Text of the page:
The spindle is bent.  I'm almost 100% sure it happened by the transportation method employed by the previous owner.  When my friend I returned with some plywood and dollies we found the original owner had already moved the lathe 2 0 feet or so.  He put a solid piece of steel through the chuck, wrapped a chain around that and hoisted the machine in the air by the spindle.   We expressed concern but he said he'd been doing it that way for 40 years and has never had a problem.  We didn't argue the point since he was so much more experienced and had moved dozens of machines (mistake 2)

Do you guys have any ideas to try and repair it?
 
Worst case scenario I suppose is that I purchase a new backplate and face/turn it, then mount a chuck to it.  Since the spindle is keyed it will always register to the same location.  Hate the idea of loosing the ability to use 5C collets with the machine (I have the drawbar/adapter) and not being able to use the original 1-piece 4-jaw chuck, but I just don't know how else to approach it. 
 
Any input welcome!  Thank you guys!!

https://www.youtube.com/watch?v=YaoUv4drTZ8
 


 


Guenther Paul
 

If you want to go true a lot of work take the spindle out and check it that's the sure way to tell if the spindle got bend. I would start with the front ( by the chuck )  bearing first. A lathe is not to be picked up at the chuck. The privies owner must have not cared since the lathe was sold. You may also call Clausing and talk to a expert. Hopefully you just have bearing damage    
GP


On Saturday, March 3, 2018 11:46 AM, "913fred@... [SOUTHBENDLATHE]" wrote:


 
Several thoughts...
First, join a forum called "The Practical Machinist"
http://www.practicalmachinist.com/vb/
Those individuals have lots of experience in all brands of tools and has a large number of professional machinists as members.  They should be able to supplement the advice you get here.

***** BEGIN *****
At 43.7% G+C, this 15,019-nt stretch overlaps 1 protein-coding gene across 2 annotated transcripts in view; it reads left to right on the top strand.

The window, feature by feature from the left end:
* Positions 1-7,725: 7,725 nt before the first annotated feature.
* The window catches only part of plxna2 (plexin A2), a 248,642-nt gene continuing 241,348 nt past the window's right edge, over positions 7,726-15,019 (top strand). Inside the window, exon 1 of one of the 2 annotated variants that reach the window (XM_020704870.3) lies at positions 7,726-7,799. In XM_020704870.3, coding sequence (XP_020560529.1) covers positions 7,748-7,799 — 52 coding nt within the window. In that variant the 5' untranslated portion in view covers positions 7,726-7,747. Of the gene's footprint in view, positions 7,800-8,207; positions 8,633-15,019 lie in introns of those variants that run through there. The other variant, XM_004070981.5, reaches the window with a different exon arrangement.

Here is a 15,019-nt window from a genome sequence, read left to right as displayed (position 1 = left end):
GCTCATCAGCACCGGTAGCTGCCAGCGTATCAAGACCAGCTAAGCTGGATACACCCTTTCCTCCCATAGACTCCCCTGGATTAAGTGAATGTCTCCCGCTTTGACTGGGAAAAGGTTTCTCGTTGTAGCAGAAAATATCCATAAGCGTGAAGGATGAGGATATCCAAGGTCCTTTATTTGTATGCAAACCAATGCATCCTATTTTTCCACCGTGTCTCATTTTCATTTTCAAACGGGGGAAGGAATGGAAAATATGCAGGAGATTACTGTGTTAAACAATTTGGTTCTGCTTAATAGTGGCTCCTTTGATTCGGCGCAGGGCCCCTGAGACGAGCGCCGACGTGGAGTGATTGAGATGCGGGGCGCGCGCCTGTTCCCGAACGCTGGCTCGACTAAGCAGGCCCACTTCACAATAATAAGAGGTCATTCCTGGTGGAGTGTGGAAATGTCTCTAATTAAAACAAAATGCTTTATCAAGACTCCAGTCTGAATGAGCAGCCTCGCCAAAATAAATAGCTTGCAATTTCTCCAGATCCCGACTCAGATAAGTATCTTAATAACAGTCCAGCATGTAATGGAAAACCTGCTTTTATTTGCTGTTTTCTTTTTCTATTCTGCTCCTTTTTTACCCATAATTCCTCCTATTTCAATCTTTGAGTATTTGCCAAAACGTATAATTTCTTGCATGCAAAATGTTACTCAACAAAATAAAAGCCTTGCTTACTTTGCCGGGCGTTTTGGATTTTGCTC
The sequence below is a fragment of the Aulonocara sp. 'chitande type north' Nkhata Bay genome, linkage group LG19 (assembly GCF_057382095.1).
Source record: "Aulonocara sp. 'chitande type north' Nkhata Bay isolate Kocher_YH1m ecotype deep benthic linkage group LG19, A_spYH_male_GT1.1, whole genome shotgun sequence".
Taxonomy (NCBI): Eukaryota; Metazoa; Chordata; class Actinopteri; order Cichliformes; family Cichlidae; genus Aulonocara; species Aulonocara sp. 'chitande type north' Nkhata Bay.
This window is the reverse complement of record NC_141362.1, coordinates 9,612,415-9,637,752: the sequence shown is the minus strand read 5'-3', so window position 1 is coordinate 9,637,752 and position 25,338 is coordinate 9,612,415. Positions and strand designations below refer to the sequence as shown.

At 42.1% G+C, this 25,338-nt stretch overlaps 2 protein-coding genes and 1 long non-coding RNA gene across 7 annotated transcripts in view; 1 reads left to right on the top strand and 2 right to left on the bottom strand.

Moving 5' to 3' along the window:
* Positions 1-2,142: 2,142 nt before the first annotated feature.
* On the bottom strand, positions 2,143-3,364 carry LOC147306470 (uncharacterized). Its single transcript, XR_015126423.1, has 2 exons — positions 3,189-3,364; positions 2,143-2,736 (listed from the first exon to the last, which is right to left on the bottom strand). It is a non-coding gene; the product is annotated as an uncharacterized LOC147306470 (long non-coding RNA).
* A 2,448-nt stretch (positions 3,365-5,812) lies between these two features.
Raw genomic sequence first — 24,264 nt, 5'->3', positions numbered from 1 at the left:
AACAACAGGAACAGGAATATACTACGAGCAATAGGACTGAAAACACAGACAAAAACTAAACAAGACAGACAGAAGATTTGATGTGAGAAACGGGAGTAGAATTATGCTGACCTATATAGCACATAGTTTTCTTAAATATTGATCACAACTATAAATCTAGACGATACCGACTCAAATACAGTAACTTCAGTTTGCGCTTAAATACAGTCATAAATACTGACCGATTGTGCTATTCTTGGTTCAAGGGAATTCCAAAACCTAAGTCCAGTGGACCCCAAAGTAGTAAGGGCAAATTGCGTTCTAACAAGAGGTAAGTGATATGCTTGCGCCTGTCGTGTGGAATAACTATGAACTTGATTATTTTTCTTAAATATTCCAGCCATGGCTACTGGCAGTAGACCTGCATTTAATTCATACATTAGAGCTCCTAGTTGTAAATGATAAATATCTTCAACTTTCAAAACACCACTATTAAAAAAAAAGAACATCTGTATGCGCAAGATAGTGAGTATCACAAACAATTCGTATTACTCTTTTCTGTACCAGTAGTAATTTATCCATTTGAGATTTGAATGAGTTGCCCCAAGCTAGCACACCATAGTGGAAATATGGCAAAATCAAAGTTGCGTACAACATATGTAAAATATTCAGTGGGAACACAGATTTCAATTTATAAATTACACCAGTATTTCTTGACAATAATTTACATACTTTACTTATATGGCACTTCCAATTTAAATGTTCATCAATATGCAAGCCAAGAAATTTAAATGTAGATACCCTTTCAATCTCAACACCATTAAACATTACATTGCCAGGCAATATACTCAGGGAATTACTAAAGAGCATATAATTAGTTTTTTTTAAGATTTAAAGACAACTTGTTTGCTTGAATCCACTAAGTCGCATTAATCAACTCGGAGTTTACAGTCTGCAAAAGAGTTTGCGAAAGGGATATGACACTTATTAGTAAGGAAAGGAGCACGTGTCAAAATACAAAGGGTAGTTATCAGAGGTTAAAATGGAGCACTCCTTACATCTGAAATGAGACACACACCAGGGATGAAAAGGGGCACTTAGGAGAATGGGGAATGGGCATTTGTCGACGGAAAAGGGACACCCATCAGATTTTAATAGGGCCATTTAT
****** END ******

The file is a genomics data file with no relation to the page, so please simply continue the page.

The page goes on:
Second - there are 5C collet chucks that are mounted to a face plate.  If you go with your idea of machining a faceplate on the lathe, this might be a viable solution to give you 5C capability.
As an example:
https://www.ebay.com/itm/5C-Collet-Chuck-With-Semi-finished-Adp-1-1-2-x-8-Thread/271667543122?hash=item3f40a5bc52:g:ygEAAOSwZQRYamgk
Another solution would be a Buck (or Bison ) adjust-tru 3 jaw chuck to give you the accuracy of a collet in a faceplate mounted device
Finally, you could watch eBay for a Clausing headstock assy.  If you decide to go that route, before I bought the headstock, I would try to disassemble your headstock and take the spindle a machine shop to straighten the shaft.  Check prices first so you don't end up with too much in the Clausing.
Best of luck!
Fred
 
 
 
On 03/03/2018 12:58 AM, grizzlybagworks@... [SOUTHBENDLATHE] wrote:


I picked up a Clausing 5914 two days ago from a local machinist/fabricator.  Everything about the machine looked great except I wasn't able to inspect the spindle (mistake #1) because the collar was seized up pretty good around the 3-jaw chuck.  It measured ~.006" runout so I figured the spindle was good and I looked into the bore and inspected the taper to confirm they were free from damage.  I figured I was in the clear.  Turns out, I was not.
 
When I got home I was able to break the collar free and remove the chuck.  I put an indicator to the spindle and to my horror found that it had .0015" runout.  
 
The spindle is bent.  I'm almost 100% sure it happened by the transportation method employed by the previous owner.  When my friend I returned with some plywood and dollies we found the original owner had already moved the lathe 2 0 feet or so.  He put a solid piece of steel through the chuck, wrapped a chain around that and hoisted the machine in the air by the spindle.   We expressed concern but he said he'd been doing it that way for 40 years and has never had a problem.  We didn't argue the point since he was so much more experienced and had moved dozens of machines (mistake 2)